I must confess. I was totally unaware that butt competitions were sprouting up across the globe until China's Women's Beautiful Buttocks competition popped up on my feed. It seems that several publications are content with positioning China's competition as a knock off of Brazil's Miss BumBum competition, which began in 2011. Of course Brazil, the honorary Mecca of big bottoms was first. Still it is quite interesting that a global infatuation with the booty persists in countries that perhaps 15 years ago would have only celebrated pancake bums.
As a woman with a big butt I am thrilled that people are giving their assets praise, however, these competitions generally come across as another means for men to measure the worth of women. Beauty pageant critics argue that rather than empower women, competitions such as Miss America and Miss Universe reinforce the idea that a woman's only purpose is to look attractive. The booty competitions seem to ditch the education or scholarship facade and get straight to bottom line, the booty. And there in lies what feels like an age old conversation, the delicate line between willful participation and exploitation.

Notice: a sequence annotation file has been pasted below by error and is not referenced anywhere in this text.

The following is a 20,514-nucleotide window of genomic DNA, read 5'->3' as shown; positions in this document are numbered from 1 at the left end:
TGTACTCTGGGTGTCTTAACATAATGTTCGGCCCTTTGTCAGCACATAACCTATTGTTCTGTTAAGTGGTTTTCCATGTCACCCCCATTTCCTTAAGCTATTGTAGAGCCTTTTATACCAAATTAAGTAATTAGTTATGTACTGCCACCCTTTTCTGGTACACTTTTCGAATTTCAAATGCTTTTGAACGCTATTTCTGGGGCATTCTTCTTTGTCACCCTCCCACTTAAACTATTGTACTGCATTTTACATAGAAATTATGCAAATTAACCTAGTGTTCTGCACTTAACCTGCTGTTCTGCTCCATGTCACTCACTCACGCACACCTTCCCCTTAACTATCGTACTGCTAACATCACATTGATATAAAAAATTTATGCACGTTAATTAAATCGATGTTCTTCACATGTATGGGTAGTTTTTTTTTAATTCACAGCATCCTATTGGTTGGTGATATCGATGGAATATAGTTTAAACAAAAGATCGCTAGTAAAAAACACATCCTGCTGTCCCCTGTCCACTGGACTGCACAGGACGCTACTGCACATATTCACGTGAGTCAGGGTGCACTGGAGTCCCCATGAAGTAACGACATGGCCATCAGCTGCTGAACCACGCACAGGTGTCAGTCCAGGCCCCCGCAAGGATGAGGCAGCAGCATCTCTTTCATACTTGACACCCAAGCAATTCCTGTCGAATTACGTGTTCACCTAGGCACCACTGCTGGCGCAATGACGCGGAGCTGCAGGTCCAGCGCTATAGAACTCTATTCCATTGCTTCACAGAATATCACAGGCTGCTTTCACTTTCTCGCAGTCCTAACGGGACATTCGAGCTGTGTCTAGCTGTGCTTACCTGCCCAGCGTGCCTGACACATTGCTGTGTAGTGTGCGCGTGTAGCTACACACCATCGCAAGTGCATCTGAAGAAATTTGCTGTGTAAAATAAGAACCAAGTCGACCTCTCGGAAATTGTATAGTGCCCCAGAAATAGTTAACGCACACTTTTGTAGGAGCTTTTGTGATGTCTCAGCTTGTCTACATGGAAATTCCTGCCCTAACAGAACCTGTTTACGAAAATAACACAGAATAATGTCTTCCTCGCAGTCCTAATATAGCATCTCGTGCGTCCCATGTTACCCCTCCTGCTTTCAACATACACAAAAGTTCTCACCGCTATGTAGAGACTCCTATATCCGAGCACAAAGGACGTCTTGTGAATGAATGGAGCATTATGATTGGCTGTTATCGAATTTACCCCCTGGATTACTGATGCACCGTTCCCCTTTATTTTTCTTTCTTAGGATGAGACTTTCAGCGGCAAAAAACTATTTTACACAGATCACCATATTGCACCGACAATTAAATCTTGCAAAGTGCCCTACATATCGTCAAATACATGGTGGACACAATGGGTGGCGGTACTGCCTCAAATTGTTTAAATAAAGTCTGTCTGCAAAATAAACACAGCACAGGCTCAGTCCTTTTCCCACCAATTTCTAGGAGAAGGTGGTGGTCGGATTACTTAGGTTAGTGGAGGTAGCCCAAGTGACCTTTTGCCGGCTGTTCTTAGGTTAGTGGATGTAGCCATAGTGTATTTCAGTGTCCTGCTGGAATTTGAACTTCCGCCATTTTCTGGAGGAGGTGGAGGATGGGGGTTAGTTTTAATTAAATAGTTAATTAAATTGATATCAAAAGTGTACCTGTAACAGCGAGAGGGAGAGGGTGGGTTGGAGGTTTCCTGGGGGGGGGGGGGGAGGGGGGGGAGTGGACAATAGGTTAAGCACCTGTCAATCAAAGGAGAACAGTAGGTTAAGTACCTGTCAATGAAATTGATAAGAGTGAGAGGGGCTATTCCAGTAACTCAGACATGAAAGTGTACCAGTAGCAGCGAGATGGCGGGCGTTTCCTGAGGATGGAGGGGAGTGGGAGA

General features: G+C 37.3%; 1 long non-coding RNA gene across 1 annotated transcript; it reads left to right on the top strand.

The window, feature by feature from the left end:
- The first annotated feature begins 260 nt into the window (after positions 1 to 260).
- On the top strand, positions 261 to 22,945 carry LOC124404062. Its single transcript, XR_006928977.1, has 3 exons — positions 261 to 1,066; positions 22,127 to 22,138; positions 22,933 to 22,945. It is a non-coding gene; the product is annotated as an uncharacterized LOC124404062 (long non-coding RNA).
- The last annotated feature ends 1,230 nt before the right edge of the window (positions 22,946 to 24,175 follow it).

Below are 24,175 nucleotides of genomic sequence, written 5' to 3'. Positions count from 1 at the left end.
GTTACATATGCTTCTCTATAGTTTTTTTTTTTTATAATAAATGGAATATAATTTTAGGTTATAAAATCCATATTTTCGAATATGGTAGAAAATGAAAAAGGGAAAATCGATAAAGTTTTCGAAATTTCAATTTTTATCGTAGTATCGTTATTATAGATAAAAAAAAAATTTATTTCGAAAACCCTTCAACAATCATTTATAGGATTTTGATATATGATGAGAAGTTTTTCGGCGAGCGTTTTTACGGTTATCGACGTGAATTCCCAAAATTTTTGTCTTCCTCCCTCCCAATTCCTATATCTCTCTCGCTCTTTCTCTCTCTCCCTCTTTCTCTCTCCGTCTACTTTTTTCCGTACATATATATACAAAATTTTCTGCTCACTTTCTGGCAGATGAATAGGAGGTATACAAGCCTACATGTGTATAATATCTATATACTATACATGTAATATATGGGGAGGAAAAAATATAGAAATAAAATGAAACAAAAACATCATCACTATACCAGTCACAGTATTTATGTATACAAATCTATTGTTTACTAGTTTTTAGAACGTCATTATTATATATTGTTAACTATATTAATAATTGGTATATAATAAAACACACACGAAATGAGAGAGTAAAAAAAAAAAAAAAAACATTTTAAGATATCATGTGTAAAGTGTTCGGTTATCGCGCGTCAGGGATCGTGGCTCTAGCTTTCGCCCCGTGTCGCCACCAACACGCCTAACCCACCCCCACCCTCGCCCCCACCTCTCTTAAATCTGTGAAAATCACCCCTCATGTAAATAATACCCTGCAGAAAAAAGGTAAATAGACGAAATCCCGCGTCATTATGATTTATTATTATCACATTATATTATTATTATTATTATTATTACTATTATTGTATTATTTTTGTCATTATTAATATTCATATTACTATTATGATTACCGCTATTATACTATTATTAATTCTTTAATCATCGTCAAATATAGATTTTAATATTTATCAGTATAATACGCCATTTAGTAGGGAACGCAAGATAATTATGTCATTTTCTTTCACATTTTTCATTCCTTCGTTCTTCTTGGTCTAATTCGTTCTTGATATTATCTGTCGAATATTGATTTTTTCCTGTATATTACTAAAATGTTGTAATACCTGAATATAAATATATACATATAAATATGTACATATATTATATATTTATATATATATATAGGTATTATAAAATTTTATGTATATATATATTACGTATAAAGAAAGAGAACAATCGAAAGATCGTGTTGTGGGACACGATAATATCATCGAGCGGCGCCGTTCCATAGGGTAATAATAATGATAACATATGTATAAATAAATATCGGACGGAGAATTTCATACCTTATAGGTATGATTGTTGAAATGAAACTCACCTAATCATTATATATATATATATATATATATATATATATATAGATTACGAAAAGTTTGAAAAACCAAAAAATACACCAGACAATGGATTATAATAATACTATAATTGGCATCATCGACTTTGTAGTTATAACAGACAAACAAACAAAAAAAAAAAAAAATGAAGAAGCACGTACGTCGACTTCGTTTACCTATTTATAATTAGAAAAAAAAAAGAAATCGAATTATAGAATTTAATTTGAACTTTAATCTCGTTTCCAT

Consider this photo of contest #302 in full squat mode in the middle of a mall exuding strength and beauty with this dude behind her looks like a creep catching a quick snap of her ass. I think the female body is beautiful and worthy of exaltation but I think these butt contests completely miss the mark because they are fueled by trendy ideals of perfection and consumption.
Like Miss BumBum, the 2015 New York's Top Butt contest, sponsored by Lexington Plastic Surgeons, required contestants to have natural shapely butts. The winner received $2,000 and a gig as the featured model for A Lexington Plastic Surgeons ad. Which means these doctors are fine with using a natural butt to entice people to get plastic surgery. I'd rather them perform a flawless procedure and feature a woman who has successfully received a fat transfer or butt implants in the ad.
This is not a jab at women that choose to participate in these competitions a continued critique of the flawed beauty pageant industry. For those women who participate in these competitions, get your money and I hope you can flip the moment of fame to your benefit.